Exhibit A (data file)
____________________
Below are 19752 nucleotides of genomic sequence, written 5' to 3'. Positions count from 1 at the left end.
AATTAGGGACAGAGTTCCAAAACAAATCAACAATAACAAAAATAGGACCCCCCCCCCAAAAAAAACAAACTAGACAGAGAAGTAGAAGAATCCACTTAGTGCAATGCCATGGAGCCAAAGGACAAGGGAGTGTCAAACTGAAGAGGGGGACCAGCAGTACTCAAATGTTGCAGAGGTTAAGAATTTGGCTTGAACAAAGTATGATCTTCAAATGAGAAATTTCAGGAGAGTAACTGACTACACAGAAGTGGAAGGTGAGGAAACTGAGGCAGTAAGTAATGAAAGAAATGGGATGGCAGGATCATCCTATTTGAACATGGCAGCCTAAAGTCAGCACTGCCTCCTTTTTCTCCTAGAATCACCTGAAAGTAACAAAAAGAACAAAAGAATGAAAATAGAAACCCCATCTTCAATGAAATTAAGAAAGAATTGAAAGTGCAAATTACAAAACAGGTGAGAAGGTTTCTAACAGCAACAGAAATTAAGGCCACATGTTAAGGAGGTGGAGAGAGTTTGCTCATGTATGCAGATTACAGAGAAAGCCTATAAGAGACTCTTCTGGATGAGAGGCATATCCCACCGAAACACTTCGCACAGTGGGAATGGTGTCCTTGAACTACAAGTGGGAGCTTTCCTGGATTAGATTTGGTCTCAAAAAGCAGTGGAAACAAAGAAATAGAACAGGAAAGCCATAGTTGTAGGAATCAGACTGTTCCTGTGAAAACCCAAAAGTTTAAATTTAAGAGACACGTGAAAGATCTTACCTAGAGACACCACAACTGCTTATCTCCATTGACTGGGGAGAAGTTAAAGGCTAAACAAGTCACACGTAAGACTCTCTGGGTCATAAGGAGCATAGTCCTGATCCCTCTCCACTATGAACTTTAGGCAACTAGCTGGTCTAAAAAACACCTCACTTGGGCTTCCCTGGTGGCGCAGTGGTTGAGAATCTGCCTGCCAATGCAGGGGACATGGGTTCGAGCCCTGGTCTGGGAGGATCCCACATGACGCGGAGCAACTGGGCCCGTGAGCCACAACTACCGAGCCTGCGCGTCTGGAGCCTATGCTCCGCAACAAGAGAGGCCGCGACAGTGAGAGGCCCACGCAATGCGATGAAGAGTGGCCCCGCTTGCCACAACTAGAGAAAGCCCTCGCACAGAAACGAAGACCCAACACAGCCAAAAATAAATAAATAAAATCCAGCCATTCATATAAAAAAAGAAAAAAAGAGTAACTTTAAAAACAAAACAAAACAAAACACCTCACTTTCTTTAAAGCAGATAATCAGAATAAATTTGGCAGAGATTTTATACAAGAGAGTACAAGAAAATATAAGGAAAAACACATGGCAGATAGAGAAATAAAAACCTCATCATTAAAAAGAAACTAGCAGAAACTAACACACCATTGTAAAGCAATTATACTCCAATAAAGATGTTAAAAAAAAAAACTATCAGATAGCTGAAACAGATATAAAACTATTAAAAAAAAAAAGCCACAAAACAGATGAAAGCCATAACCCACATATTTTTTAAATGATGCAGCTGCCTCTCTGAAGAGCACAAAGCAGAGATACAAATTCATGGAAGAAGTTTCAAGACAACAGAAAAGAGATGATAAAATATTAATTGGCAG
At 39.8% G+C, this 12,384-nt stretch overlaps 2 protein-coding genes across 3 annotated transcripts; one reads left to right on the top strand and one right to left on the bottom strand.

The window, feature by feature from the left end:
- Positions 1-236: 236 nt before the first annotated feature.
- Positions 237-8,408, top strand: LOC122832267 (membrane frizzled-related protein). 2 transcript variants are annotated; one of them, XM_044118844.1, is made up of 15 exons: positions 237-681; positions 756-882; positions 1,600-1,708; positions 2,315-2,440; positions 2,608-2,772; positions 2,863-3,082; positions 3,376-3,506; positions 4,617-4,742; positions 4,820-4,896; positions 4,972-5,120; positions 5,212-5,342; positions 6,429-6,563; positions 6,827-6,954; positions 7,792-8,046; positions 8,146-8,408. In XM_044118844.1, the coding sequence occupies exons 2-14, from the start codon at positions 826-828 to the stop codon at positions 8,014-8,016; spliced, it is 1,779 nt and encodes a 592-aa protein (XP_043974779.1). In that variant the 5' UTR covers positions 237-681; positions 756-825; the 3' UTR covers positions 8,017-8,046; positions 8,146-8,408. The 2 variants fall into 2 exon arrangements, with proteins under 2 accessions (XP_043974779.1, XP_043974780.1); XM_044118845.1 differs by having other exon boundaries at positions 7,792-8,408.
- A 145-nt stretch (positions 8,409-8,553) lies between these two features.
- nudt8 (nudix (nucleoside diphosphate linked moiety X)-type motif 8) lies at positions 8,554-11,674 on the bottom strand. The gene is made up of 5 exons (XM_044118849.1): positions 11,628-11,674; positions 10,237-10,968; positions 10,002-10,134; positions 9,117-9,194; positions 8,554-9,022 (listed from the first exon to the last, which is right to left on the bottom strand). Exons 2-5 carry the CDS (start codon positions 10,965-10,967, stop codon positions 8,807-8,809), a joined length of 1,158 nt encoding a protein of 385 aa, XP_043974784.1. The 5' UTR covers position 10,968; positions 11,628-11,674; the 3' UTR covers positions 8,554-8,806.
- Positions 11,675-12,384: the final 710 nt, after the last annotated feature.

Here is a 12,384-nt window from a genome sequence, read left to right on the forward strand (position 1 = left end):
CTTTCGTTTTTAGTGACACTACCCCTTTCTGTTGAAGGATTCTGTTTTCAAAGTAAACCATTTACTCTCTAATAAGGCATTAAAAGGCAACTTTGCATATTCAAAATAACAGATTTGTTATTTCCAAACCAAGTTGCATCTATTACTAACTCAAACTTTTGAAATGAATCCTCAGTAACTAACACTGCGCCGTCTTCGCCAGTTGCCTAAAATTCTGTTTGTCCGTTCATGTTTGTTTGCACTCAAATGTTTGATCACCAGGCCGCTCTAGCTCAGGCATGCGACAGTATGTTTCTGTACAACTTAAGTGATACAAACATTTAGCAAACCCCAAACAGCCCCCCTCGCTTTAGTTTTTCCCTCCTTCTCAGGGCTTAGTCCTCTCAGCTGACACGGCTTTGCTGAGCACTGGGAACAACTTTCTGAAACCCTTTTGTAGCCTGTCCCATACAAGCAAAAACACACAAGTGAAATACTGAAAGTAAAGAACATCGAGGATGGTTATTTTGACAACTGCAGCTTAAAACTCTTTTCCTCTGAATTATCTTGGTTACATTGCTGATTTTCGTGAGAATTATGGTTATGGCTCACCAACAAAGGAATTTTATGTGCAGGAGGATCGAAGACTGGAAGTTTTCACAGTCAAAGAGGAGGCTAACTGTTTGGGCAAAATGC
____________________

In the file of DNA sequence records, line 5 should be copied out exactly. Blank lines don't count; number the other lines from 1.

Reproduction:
- Positions 1-236: 236 nt before the first annotated feature.